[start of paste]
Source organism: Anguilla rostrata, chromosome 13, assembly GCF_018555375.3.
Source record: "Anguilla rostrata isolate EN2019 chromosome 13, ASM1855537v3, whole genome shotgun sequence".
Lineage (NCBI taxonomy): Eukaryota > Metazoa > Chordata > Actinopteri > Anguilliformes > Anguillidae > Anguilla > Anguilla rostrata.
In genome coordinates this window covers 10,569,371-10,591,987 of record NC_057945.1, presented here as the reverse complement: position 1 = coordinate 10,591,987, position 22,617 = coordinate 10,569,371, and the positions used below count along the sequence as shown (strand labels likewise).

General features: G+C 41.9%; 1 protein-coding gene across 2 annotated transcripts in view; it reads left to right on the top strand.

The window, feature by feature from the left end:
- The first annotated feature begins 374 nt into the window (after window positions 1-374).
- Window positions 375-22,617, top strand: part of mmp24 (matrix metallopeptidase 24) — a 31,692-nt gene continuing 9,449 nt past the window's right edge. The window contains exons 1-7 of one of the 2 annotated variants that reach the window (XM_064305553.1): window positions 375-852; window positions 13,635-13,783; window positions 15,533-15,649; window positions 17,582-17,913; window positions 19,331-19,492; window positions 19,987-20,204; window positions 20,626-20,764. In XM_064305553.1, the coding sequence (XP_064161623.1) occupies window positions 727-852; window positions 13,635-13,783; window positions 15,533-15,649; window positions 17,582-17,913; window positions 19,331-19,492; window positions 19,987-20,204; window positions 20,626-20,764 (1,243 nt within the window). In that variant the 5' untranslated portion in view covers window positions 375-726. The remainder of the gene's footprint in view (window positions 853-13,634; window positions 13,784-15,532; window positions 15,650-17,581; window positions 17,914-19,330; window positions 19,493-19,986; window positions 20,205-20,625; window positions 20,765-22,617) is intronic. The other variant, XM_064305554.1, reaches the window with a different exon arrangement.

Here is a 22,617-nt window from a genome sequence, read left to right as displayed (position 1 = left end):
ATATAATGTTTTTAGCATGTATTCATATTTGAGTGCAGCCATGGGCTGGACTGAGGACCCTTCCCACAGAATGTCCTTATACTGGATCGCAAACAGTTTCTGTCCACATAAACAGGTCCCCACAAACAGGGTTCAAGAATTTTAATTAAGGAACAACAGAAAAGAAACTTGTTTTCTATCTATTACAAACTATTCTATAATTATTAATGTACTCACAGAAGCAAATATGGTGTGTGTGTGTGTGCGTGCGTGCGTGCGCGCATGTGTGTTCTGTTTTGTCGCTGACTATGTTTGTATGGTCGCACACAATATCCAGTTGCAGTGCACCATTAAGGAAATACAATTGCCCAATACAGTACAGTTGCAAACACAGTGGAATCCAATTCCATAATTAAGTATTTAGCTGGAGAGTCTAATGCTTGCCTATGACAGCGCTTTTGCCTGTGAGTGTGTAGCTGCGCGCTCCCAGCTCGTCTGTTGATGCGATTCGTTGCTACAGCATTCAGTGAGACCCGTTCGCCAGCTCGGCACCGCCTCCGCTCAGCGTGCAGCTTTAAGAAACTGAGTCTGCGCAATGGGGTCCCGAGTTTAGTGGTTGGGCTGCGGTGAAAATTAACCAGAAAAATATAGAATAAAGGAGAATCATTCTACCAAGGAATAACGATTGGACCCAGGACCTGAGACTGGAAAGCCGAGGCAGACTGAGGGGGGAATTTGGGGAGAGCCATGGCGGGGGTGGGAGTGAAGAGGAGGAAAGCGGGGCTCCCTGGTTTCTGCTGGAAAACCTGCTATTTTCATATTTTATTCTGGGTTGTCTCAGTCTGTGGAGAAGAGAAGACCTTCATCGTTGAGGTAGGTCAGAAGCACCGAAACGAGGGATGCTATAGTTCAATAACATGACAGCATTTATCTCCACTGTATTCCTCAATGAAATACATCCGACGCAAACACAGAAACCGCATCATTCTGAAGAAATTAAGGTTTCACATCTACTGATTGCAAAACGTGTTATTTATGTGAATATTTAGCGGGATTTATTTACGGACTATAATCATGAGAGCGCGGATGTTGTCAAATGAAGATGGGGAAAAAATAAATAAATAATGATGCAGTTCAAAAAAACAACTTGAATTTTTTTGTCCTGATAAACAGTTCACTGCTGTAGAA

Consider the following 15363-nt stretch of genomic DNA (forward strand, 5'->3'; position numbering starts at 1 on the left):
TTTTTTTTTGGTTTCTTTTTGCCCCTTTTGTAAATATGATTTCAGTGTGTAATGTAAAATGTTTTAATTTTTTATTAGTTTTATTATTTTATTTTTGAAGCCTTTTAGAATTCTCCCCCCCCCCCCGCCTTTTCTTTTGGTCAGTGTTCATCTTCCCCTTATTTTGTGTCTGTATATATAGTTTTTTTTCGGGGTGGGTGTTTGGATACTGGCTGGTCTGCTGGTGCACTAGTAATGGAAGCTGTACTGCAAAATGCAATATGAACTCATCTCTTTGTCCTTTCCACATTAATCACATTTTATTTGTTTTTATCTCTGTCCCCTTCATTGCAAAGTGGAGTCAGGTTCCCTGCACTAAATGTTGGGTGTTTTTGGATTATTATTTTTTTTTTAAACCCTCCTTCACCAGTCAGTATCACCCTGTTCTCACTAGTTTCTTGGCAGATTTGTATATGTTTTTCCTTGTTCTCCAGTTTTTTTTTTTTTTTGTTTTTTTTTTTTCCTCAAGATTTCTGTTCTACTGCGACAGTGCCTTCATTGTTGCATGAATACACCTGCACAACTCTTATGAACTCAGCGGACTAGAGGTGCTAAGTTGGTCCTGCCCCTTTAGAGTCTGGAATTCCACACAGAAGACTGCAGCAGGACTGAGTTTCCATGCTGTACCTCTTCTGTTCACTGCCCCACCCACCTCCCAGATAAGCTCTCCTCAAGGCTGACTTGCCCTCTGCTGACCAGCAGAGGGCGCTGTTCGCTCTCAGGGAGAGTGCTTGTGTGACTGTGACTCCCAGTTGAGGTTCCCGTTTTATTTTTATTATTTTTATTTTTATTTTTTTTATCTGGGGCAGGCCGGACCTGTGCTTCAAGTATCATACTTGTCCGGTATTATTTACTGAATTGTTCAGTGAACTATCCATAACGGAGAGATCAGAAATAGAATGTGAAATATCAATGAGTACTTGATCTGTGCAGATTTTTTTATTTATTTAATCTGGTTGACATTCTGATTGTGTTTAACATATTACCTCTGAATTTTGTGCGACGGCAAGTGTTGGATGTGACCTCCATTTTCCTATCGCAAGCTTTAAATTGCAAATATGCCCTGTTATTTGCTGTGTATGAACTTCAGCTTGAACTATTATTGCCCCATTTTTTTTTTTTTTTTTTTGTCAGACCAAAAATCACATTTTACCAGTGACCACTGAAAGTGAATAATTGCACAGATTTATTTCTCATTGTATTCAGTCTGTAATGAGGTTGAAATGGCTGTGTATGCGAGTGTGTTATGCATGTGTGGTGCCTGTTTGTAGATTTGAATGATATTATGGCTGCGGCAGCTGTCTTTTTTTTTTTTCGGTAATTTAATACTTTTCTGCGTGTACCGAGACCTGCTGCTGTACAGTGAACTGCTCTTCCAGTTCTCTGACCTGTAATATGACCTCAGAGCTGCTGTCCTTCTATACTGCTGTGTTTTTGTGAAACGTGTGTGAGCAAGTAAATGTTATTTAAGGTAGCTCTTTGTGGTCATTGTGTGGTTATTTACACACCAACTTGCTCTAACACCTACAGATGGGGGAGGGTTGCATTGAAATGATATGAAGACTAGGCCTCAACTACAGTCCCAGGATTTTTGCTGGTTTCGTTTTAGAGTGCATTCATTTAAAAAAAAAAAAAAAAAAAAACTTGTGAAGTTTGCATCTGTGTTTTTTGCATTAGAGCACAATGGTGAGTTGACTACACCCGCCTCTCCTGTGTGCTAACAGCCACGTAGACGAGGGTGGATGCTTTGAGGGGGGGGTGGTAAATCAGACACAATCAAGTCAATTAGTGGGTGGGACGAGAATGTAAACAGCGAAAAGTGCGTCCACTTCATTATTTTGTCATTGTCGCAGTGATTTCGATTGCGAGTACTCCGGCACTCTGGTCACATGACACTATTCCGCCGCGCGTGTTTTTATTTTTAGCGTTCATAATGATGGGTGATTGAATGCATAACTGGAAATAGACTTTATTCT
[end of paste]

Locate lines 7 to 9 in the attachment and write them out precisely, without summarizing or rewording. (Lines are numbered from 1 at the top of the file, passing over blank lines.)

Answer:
- The first annotated feature begins 374 nt into the window (after window positions 1-374).
- Window positions 375-22,617, top strand: part of mmp24 (matrix metallopeptidase 24) — a 31,692-nt gene continuing 9,449 nt past the window's right edge. The window contains exons 1-7 of one of the 2 annotated variants that reach the window (XM_064305553.1): window positions 375-852; window positions 13,635-13,783; window positions 15,533-15,649; window positions 17,582-17,913; window positions 19,331-19,492; window positions 19,987-20,204; window positions 20,626-20,764. In XM_064305553.1, the coding sequence (XP_064161623.1) occupies window positions 727-852; window positions 13,635-13,783; window positions 15,533-15,649; window positions 17,582-17,913; window positions 19,331-19,492; window positions 19,987-20,204; window positions 20,626-20,764 (1,243 nt within the window). In that variant the 5' untranslated portion in view covers window positions 375-726. The remainder of the gene's footprint in view (window positions 853-13,634; window positions 13,784-15,532; window positions 15,650-17,581; window positions 17,914-19,330; window positions 19,493-19,986; window positions 20,205-20,625; window positions 20,765-22,617) is intronic. The other variant, XM_064305554.1, reaches the window with a different exon arrangement.

Here is a 22,617-nt window from a genome sequence, read left to right as displayed (position 1 = left end):